Can The Labour Party mount a counter communications strategy ?

Labour now is too introverted and bound up in its own internal battles and bureaucratic structures.  It used to be good at communications strategy in the Blair/Campbell era- but both these men are now so hated The Labour Party  cannot learn from them.

Corbyn and MacDonald look and sound like machine politicians of the pre Blair era.  And in their attempt to fight Cummings they have fallen back on old, and distinctly retro, campaigning techniques. They have, late in the day, come up with a simple strategy. But is it any good?

The simple positioning:  We are the real representatives of the people

De-positioning the competition as: “posh boys”  or the rich elite  or a conspiracy of the rich elite ( an idea proposed on Newsnight by Paul Mason)

But a really good communications strategy has to have the ring of truth about it to take root and have longevity. This one -apart from being a throwback to the era of smoky rooms, long sideburn and flared Trowsers- doesn’t. All political parties have posh folk. Far from hating Eton, labour front benchers like their children to go to elite fee paying schools.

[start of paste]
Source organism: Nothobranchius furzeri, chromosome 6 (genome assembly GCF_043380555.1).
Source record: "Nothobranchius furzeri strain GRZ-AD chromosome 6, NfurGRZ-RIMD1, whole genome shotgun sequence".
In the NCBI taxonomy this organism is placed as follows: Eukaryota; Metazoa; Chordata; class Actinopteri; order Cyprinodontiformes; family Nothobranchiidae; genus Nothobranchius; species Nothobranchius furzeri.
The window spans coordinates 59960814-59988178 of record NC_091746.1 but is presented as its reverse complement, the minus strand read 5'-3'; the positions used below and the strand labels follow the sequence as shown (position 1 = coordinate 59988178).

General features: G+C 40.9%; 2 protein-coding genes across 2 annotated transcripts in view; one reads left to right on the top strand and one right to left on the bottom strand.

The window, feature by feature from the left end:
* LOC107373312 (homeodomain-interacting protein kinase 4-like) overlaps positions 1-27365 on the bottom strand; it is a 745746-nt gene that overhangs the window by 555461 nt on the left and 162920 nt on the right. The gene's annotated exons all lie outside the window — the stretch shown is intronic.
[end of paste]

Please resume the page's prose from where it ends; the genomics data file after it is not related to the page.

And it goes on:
As for Mason’s conspiracy of the elites: this is a desperate attempt to re-present some city folk, who are shorting the pound,  as something more sinister. Conspiracy theories have a long and disreputable history and are almost always the product of a fevered imagination.  This one is not going to fly.

Try “the truth well told” instead

What should Labour do?  Try something truthful. Truth is the bedrock of a really good strategy. “The truth well told” is a good way to think of an effective strategy. This is what journalists often miss – as they tend to think of adfolk as people who hoodwink the public

The truth is that Brexit is a really complex and there is no “getting Brexit done” –  even if  the government gets an agreement through, it is just the start of years of negotiations. Without a deal – even more negotiations. We will be locked into an endless depressing cycle that will most likely lead to the breakup of the union. That is a really sad and unnecessary future.

I would start there – start calling it as it. The public will respect you for it

 

 

 

 

 

Scandal ! ( click/share), Shock ! (click/share), Outrage !!( click/share), Anger !**! (click/Share)